[darcs-users] Feedback please, Darcs subsystem for lightweight formal verification
dagitj at gmail.com
Sat Oct 9 17:52:01 UTC 2010
Thanks for your interest. I think this sounds like a really exciting
project. It's exciting that you're interested in using model checking on
darcs! I hope you pick this project and make progress.
> Hi Iago,
> On Sat, 9 Oct 2010, Iago Abal wrote:
> > I will try to be brief but concise. I'm a MSc student doing a
> course about "analysis, modeling and testing". This course has a project
> component which consists on modeling a problem using Alloy, verify
> (lightweight approach) properties about the problem using that model, code
> the problem (if there is no available code) annotating the code with
> contracts and, finally, test it. Of course, the final goal is to ensure
> the real code actually meets its specification.
> One thing I'm confused about here - can Alloy actually model check
Haskell? If not, how would you be able to ensure anything about the real
If I understand Iago correctly, the goal is to check the specification
abstractly and then later check the code against tests derived from the
specification / model checking.
> > Ok so... the project is done by groups and we are collecting proposals
> this project, and, I was thinking in something related to Darcs. I have to
> take more serious look for this, but currently I think that model
> patch-theory and test Darcs.Patch.* code could be a choice. My question
> if someone could propose Darcs subsystems that 1) have a well-documented
> specification complex enough to be of interest modeling and verifying it,
> have small/medium-size implementation understandable just with few weeks
> work 3) it is of interest for the Darcs community (I think this point is
> important if we want to get some help from you like answering "boring
> I think that some of the internals of Darcs.Patch would be a reasonable
candidate, if you start small and work your way up as time permits.
> I'm not entirely sure what kind of specification you want, but darcs
patches satisfy various equational laws, and also have the higher-level
property that commuting two patches in a sequence doesn't affect the final
result of that sequence.
Resources to help you get started with this include:
* My MS thesis about darcs: http://files.codersbase.com/thesis.pdf
* My thesis talk slides: http://files.codersbase.com/thesistalk.pdf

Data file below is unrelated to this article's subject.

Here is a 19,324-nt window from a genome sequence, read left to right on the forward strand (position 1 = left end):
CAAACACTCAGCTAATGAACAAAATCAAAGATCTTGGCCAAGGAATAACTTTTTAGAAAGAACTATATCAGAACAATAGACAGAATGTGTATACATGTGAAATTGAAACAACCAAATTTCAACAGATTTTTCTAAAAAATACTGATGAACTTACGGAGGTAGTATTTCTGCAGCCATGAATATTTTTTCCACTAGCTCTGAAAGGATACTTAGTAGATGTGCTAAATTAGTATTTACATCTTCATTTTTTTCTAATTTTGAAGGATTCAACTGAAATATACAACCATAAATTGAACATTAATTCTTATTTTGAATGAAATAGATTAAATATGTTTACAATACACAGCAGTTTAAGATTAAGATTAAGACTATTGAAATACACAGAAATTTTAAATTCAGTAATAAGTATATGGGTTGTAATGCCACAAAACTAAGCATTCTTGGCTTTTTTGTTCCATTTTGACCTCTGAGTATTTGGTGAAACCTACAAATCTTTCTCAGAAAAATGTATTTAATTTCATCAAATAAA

* Judah Jacobson's formalized patch theory:
* Ian Lynagh's Camp: http://projects.haskell.org/camp/
Camp is interesting as it has almost the same underlying theory as darcs but
there have been more efforts to formalize it. In this case, using the
theorem proving language Coq. Just check around on the camp site and you
should find links to the proofs.
> I think if you started with "hunk" patches on a single file, then you
would have a tractable problem to begin with which you could then build
on. I'd be happy to help with understanding the code and how it's meant to
Some things of interest that you might be able to check:
* Are token replace patches well behaved when commuting with hunk patches?
* Are there cases where darcs algorithms go exponential in run-time?
* Interaction between setpref patches and normal patches
* Not patch theory related: Exception handling, cleaning up, and
I think Ganesh is right about starting small. For example start with
hunk-hunk commutes and see what you get. Even simpler might be file
add/remove patches. I noticed that the Alloy tutorial models a unix file
system. That may actually be a great place to start with your work. Then
build up to transformations on the file system objects, and so on. I've
been thinking about starting from that point in a language such as Agda. If
only I had more spare time.
You should not feel shy about asking us questions on the list. Rigorously
verifying darcs is of great interest to quite a few of us and the
discussions are very helpful to everyone.
I hope that helps.
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